Puzzled by Fates & Furies

What comes next is going to be super spoiler-y. If that kind of thing pisses you off. Stop now.

When I read that Lauren Groff’s Fates and Furies was nominated for a National Book Award, I wanted to stop reading it right that second. I don’t have a good record with the National Book Award and its nominees for the prestigious fiction prize. When I scroll through the list of past nominees and winners I’m all “Hated it. Hated it. Ugh, barf. Hated it.”

It seems the people who award these things have a penchant for beautifully written, puzzling, frustrating stories where not a lot actually happens. So it goes with Lauren Groff’s latest.

In this one we get the story of the marriage between Lancelot “Lotto” Satterwhite and Mathilde Yoder, a tall, shiny beautiful couple who met and married during the last few weeks of their time at Vasser.

The first 2/3 of the book is told from Lotto’s point of view. We see his early beginnings in Florida, his banishment from the family, his golden-boy days of boarding school and college, how he struggles outside the warm confines of college, and then his slow rise to fame and fortune as a renowned playwright. All along, good ol’ Mathilde is there to support him in every way possible.
The last third of the book is told from Mathilde’s point of view and pretty much upends everything we’ve learned from Lotto. She’s not Mathilde at all, in fact she’s Aurelie, a former-French girl who was banished from her family because of a horrible accident when she was still a toddler, an accident her family blamed her for. She never tells Lotto any of this, or the fact that she traded sex for tuition from a wealthy art dealer all through college. In fact, Mathilde keeps her entire past from her husband.

This Mathilde at the end of the book is all fire and fang and not all the Mathilde Lotto told us about.

So, what the fuck?

This book puzzles me. I’m not sure what to make of this story. I’m not sure why Lauren Groff, whose previous work I love, has chosen to tell the story in this way. What is she trying to say?

We learn pretty late that Mathilde has orchestrated quite a few things in Lotto’s life. . . from heavily editing his first, wildly-popular play to bribing her creepy uncle for the money to finance it, yet she never tells Lotto about any of these machinations. Why? I don’t understand why she would do all this and keep it under wraps. I mean, it’s obvious Mathilde’s got some issues, but come on!

I can’t figure out what this is supposed to mean. As Mathilde is unspooling her story for the reader she never once wavers about her love for Lotto, even when she leaves him briefly (unbeknownst to him). Are we, the reader, supposed to believe that she was really in love? So in love that she had to hide her past from him? And what kind of love is that where you can’t share those kinds of things with your partner? It’s not like Lotto wouldn’t understand, hell, he was pretty much banished from his family too. Isn’t that something they could have bonded over?

Is the point of this story that marriage is nothing but two strangers who have decided to put up with each other because of reasons and that you can’t really ever truly know the person you are sleeping next to? Is the moral that men are hapless, clueless, self-involved hunks of meat and women are the ultimate, self-sacrificing puppet masters?

I just don’t get it, and I want to get it because I love Lauren Groff’s writing.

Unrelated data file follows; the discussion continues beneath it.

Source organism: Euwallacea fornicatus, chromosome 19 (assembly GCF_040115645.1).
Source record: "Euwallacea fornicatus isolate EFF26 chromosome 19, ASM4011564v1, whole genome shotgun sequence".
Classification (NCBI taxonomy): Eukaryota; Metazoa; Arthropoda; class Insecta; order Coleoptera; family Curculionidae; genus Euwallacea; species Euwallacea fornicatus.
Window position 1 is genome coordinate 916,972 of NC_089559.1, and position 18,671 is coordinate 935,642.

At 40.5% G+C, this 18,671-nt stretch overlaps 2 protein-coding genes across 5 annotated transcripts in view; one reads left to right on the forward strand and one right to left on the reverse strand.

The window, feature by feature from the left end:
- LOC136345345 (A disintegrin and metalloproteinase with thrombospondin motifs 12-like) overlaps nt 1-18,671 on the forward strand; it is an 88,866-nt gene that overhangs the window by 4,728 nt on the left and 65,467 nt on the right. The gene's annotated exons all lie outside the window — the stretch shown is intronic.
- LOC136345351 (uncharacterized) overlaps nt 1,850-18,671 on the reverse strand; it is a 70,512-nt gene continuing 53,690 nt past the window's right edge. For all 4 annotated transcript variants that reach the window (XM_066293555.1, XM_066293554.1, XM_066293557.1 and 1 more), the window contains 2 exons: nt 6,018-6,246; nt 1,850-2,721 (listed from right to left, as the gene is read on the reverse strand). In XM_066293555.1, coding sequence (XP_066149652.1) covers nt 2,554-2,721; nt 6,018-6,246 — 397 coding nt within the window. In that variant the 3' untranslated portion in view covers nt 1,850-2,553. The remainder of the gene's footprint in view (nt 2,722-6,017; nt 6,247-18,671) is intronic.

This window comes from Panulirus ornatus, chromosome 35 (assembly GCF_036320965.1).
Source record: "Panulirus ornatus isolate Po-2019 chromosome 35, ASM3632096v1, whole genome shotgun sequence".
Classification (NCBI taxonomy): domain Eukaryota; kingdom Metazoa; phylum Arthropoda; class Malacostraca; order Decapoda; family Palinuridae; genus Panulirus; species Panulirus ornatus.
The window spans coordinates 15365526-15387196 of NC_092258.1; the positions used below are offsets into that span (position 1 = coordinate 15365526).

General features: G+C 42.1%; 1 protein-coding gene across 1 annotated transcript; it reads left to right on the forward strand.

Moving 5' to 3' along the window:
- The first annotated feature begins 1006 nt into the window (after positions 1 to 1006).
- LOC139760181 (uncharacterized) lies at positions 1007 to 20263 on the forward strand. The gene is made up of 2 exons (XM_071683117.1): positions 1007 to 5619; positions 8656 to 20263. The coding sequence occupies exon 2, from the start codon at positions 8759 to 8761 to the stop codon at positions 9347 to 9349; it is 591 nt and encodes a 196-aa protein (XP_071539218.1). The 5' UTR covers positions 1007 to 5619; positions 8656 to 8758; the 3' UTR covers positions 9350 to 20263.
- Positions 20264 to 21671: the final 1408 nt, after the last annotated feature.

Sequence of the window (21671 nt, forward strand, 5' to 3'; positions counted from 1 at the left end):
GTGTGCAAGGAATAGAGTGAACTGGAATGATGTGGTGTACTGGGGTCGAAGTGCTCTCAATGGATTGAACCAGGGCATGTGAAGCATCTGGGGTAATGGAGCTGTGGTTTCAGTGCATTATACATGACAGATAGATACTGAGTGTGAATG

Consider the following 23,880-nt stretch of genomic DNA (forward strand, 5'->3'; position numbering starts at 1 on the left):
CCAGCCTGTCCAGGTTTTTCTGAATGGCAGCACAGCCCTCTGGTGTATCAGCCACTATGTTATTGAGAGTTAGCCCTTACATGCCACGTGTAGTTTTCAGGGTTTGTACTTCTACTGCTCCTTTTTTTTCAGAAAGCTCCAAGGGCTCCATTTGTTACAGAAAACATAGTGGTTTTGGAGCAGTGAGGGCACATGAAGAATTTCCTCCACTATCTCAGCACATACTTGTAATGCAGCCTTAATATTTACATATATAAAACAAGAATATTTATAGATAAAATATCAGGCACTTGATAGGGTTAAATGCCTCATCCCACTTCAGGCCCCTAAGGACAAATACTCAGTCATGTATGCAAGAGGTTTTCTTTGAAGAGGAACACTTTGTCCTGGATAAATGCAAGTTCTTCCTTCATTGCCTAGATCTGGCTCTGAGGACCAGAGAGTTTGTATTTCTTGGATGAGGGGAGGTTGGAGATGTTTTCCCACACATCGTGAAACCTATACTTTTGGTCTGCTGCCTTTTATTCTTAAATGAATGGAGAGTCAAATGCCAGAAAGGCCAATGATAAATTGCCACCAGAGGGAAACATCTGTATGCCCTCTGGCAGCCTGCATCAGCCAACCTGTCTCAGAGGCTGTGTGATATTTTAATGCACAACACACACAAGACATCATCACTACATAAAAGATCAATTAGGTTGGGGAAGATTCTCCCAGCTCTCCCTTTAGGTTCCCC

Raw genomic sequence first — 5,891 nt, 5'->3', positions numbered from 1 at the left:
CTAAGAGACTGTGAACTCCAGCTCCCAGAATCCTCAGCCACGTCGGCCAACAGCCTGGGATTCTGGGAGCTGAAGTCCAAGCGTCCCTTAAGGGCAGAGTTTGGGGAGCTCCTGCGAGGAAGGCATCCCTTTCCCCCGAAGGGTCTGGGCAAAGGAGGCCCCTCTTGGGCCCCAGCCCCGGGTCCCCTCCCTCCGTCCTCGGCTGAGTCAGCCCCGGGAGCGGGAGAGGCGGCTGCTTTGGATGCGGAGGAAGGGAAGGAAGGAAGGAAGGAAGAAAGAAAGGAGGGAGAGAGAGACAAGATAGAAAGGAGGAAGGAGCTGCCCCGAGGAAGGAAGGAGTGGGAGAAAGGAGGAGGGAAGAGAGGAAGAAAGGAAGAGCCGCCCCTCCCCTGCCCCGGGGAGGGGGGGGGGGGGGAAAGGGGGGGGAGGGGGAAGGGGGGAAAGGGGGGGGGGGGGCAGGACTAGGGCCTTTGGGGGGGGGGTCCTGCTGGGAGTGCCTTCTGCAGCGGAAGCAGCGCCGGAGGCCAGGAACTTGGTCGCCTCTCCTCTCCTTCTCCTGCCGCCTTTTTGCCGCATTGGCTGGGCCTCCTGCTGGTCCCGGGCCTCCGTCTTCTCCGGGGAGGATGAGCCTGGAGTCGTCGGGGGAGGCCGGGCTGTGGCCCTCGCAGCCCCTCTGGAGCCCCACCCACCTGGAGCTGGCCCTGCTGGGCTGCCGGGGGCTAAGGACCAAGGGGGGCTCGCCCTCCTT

And what was all that revenge-seeking on Chollie? Can someone who read the book explain that to me? And then the long lost kid? And why was Mathilde so weirded out by the little red-headed Canadian composer boy?

And why?
And why?
And why?

Why don’t I get this book? What am I missing?

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  1. AC 17.Feb.16 at 1:29 pm

    100% this! Admittedly I listened to the audiobook, but I’ve listened and re-listened, and cannot for the life of me figure out the deal with the Chollie revenge issues… Chollie originally vowed revenge on…Lotto, for unknowingly screwing up his twin sister, and then later on Mathilde, for appearing to be a cheating skank to his “best friend”? So Chollie tells Lotto XX years later and and and… Someone, please explain this to me. It has been 3 months and I am still scouring the internet for answers to some of this…

  2. Lauren K. 04.Nov.16 at 1:30 pm

    You have to appreciate a story that is grounded in human psychology, and not as much about “what happened” – I think that’s why the people who love this book love it. Chollie expressed his jealousy of Mathilde early on- he and Mathilde were similar in that they were wounded from their childhoods and felt safe in being loved by Lotto. As Chollie put it, Lotto “loved you for exactly who you were,” and he had resented Mathilde ever since he saw her dining with Ariel and understood their raunchy relationship by the way she appeared withdrawn and dressed provocatively. Mathilde didn’t want to lose Lotto’s affections and focus- we see how much he idolizes Mathilde in the Fates section – to Leo the composer. As Mathilde says, Lotto was a heterosexual, but he had always been lustful and could easily become entranced by someone’s brilliance. As far as the long lost son, I believe this is to function in a few different ways- it gives more impetus to why Chollie would seek revenge (for his sister), it provides yet another example of the kind of “immense love” between parent and child (though it was deeply immoral for Antoinette to do what she did) that Mathilde doesn’t understand, and the discovery is provided by Sally & Rachel who deliver the knews to Mathilde with complete acceptance of all her dark secrets…


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